A child of the early post- reconstruction south, Oscar DePriest was born in Florence, Alabama on March 9, 1871. In 1878 his family moved to Salina, Kansas. Sometime in the late 1880s DePriest moved to Chicago where he found work as a house painter and decorator. DePriest created his own contracting business and became active in local civic affairs. DePriest’s organizational skills and his affable and engaging personality caught the eye of Republican Party leaders who eventually nominated him for Cook County commissioner in 1904. He won the election and served two terms in this position.
While in office DePriest worked as a real estate broker and amassed considerable wealth by moving black families into previously all-white neighborhoods, a practice later know as blockbusting. He also continued to rise in Republican Party politics and in 1915 he became Chicago’s first black alderman.
DePriest soon became known as an avid defender of black civil rights and a progressive on labor issues. He also developed a reputation as a corrupt politician. In 1917 he was indicted for bribery and accused of protecting South Side gamblers. DePriest, however, was acquitted at his trial. For the next decade, he would continue to run for public office with varying degrees of success. Finally, in 1928 DePriest was elected to represent the First Congressional District of Illinois. He became the first African American Congressman since North Carolina’s George H. White left Washington in 1901 and the first black congressman ever elected outside the South. As the sole early 20th Century black Congressman, DePriest soon became a political symbol for much of African America.
While in Congress DePriest vigorously fought against racial discrimination in both government and military employment. He introduced several measures that would have outlawed discrimination including, most notably, an anti-lynching bill. Most of his measures failed but his 1933 amendment barring racial discrimination in the Civilian Conservation Corps was attached to the measure that established this federal program.
DePriest was as popular among African Americans for his high profile challenges of racial practices as for his legislation. He once told an Alabama Senator that he was “not big enough to prevent” DePriest from dining in the Senate restaurant. On another occasion he defended the right of Howard University students to eat in the House restaurant, eventually taking the cause to the floor of the House. He also became involved in a public controversy with Republican President Herbert Hoover when First Lady Louann Hoover refused to invite DePriest’s wife, Jessie Williams DePriest, to the White House to have tea with the spouses of other Republican Congressmen. After DePriest publicized the snub, Mrs. Hoover invited Mrs. DePriest to the White House in a highly symbolic event that marked the first time an African American woman had ever been entertained by a First Lady in the official resident of the President.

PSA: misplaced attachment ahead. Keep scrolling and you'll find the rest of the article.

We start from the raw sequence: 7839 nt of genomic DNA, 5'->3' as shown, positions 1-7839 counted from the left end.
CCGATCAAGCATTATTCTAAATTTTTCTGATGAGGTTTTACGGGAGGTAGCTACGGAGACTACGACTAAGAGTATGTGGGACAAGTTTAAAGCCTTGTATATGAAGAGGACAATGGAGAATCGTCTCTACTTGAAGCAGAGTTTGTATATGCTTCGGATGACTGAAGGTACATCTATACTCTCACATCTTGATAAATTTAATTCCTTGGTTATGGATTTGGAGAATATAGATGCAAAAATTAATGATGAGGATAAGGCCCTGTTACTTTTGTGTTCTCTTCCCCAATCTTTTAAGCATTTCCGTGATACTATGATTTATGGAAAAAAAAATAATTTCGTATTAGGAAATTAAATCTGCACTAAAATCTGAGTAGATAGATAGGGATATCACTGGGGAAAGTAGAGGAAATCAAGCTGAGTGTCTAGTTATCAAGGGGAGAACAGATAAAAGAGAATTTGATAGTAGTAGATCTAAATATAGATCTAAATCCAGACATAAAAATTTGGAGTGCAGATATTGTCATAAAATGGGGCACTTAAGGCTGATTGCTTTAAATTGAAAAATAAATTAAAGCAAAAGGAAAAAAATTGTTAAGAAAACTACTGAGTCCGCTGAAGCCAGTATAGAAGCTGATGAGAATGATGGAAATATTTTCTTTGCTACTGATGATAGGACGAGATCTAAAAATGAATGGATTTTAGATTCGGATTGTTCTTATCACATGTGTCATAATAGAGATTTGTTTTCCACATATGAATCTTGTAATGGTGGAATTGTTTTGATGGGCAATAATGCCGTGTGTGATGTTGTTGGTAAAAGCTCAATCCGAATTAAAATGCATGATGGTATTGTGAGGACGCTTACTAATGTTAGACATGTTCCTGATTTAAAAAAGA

Although DePriest prided himself as a social liberal and fiscal conservative, his latter views seemed increasingly out of step with the needs of the Depression-ravaged South Side district he represented. DePriest managed to hold on to his seat in the Franklin D. Roosevelt landslide in 1932 but in 1934 he lost the election to Democrat William L. Dawson in a contest that signaled both the popularity of the New Deal Programs in Chicago and the movement of African Americans from the Republican to Democratic Party. DePriest returned full-time to his real estate business. He staged a brief political comeback when he served as a Chicago alderman between 1943 and 1947. Oscar DePriest died in Chicago on May 12, 1951.
S. Davis Day, “Herbert Hoover and Racial Politics: The De Priest Incident.” Journal of Negro History 65 (Winter 1980); Charles Branham, “Oscar DePriest,” The Encyclopedia of Chicago (Chicago: The Newberry Library, 2002).
BlackPast.org is an independent non-profit corporation 501(c)(3). It has no affiliation with the University of Washington. BlackPast.org is supported in part by a grant from Humanities Washington, a state-wide non-profit organization supported by the National Endowment for the Humanities, the state of Washington, and contributions from individuals and foundations.